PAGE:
"Skin cancer is the most common form of cancer, and it is something that is so easily prevented," says Ivy Lee, MD, a board-certified dermatologist in Pasadena, California. "Current estimates are that one in five Americans will develop skin cancer in their lifetime, and nearly 20 Americans die from melanoma every day. Unprotected exposure to ultraviolet light from the sun is the most preventable risk factor for skin cancer, making it critical to protect your skin outdoors."
Protecting your skin is relatively simple as long as you understand the basics. These are the five things Dr. Lee wishes everyone knew about sun damage.
5 things a dermatologist wants you to know about sun damage
1. There's no such thing as a 'safe tan'
"Many of my patients say,' 'Well, I don't really burn. I just tan,' but there's no such thing as a 'safe tan,'" says Dr. Lee. "Any time we are getting exposed to ultraviolet rays from being outdoors, we're accumulating DNA damage in our skin cells—whether you're laying out on the beach or running errands and picking up a little bit of sun exposure there. The DNA damage from all that sun exposure is cumulative, meaning that it builds up over time, and it's what leads to the signs of premature aging that we see with wrinkles, dark spots, and leathery skin. It's also what leads to skin cancer."
2. Anyone can get skin cancer, regardless of skin color
While people with lighter skin tones are more likely to get skin cancer, that doesn't mean people with darker skin tones are immune. "People with darker skin tones can still get skin cancer," says Dr. Lee. "And oftentimes, when we do develop skin cancer, it is caught at a later stage, and we are less likely to survive or have a good outcome with skin cancer." So regardless of your complexion, pay close attention to how you're protecting it, and be sure to get your skin checked once a year.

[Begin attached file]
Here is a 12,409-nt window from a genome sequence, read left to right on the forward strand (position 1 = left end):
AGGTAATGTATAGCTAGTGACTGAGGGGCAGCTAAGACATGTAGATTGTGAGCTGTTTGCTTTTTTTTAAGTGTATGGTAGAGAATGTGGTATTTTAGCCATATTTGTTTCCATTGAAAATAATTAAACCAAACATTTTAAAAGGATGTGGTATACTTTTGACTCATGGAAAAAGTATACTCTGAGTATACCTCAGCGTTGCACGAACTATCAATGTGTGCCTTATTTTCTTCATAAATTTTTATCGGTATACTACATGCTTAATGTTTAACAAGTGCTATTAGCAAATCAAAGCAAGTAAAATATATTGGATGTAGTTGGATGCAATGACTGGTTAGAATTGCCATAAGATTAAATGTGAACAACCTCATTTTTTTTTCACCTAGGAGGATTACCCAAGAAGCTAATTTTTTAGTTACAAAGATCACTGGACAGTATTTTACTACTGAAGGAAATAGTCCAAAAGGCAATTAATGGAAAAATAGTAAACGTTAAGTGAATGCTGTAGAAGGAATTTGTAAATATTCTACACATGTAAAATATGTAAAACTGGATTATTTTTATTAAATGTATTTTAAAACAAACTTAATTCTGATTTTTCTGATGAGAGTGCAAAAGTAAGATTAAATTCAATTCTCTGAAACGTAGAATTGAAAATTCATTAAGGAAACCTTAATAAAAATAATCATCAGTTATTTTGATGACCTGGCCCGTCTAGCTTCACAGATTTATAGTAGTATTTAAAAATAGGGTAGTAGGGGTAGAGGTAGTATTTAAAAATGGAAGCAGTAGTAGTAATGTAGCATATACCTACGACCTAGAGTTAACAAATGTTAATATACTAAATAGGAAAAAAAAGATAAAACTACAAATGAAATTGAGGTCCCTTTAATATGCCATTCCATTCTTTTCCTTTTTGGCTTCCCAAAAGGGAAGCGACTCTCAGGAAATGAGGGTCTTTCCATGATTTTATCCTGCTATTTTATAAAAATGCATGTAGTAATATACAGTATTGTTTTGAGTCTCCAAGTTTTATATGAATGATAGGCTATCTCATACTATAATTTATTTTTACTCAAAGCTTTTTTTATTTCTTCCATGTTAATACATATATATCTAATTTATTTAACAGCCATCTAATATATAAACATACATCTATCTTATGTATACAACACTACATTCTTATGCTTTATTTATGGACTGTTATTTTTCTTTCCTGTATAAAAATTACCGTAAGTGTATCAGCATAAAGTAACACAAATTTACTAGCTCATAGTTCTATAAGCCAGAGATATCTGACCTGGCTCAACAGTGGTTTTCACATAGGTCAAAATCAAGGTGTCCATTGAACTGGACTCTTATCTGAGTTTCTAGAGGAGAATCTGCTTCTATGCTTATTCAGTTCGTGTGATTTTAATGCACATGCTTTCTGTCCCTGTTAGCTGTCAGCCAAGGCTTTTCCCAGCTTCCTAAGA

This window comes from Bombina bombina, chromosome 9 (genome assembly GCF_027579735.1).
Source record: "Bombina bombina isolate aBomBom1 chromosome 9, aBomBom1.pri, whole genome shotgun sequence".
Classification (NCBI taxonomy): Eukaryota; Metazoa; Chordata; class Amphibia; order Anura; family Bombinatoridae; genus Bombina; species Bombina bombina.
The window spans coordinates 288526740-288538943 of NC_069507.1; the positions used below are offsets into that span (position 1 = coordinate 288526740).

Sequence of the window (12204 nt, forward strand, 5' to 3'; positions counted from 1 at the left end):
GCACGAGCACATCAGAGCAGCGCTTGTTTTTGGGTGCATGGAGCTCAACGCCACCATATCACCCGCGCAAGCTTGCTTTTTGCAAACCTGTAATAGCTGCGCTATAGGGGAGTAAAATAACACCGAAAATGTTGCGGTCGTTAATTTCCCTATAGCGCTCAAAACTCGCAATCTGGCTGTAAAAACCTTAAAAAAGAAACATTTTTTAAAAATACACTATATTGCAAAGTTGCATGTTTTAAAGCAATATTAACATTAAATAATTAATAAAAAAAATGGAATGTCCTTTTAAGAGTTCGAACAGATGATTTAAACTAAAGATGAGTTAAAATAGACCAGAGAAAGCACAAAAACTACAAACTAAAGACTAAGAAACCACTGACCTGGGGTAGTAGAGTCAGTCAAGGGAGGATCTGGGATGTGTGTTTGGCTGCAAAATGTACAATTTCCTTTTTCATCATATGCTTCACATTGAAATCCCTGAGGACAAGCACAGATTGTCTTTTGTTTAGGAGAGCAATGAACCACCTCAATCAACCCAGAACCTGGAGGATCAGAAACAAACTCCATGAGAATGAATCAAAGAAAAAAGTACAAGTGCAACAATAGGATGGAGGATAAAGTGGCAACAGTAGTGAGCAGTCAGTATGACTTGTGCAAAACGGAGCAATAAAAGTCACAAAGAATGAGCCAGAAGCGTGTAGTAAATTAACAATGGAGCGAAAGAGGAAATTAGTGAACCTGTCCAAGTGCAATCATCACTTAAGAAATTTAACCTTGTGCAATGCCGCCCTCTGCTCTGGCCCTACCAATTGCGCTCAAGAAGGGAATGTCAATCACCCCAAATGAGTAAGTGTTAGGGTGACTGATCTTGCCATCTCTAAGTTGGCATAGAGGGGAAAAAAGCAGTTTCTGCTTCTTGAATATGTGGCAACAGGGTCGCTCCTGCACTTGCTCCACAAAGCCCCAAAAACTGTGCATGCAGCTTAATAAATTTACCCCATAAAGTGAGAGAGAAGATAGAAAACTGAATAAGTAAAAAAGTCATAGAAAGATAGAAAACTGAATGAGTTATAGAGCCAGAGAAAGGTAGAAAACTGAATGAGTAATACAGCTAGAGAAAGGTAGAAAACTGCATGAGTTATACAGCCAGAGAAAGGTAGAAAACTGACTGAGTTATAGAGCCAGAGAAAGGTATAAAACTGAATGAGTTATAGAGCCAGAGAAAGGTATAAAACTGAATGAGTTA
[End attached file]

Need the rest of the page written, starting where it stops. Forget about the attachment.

3. Using a broad-spectrum sunscreen with at least SPF 30 is the baseline
Not all sunscreens are created equally. Dr. Lee says that you should always look for a broad-spectrum sunscreen, "meaning it blocks UVB and UVA rays, which are the two main types of ultra radiation that reach the Earth's surface," she says. Plus, you want to make sure it has a sun protection factor (SPF) of at least 30. "We know that an SPF 30 rating usually means that it blocks out about 97 percent of UVB rays," says Dr. Lee.
4. You need to apply (and reapply) enough sunscreen
"The reality is that most of us aren't applying enough sunscreen, and then most of us are not reapplying as often as we should," says Dr. Lee. If you aren't using the right amount of product, you aren't getting as much protection as you might think—if you only apply half as much SPF 30 as you need, you're really only getting SPF 15 protection. To cover your body, use the amount of product you'd need to fill a shot glass, and for your face, make a peace sign and draw lines of product over two of your fingers.
No matter how much sunscreen you're applying in the a.m., you also need to reapply regularly. "We want to make sure that people reapply, usually every two to four hours, depending on your outdoor exposure," says Dr. Lee. She recommends reapplying more frequently if you're sweating, in and out of the water, or near reflective surfaces like snow or sand.
5. Sun-protective clothing can make a big difference
If you spend a lot of time outdoors, you can benefit from investing in sun-protective clothing. "These articles of clothing are protective because they're either physically protective—long sleeve, long shirts, brimmed hats—or because they're made of fabrics that have a UPF rating," says Dr. Lee. "This 'ultraviolet protection rating' is a standard measure of how much ultraviolet radiation the fabric itself filters out, so you'll often see UPF ratings of 30 or 50 on some clothing." So double down on your standard sunscreen with a hat and a sun-protective shirt, and you'll be ready to safely enjoy the summer ahead.
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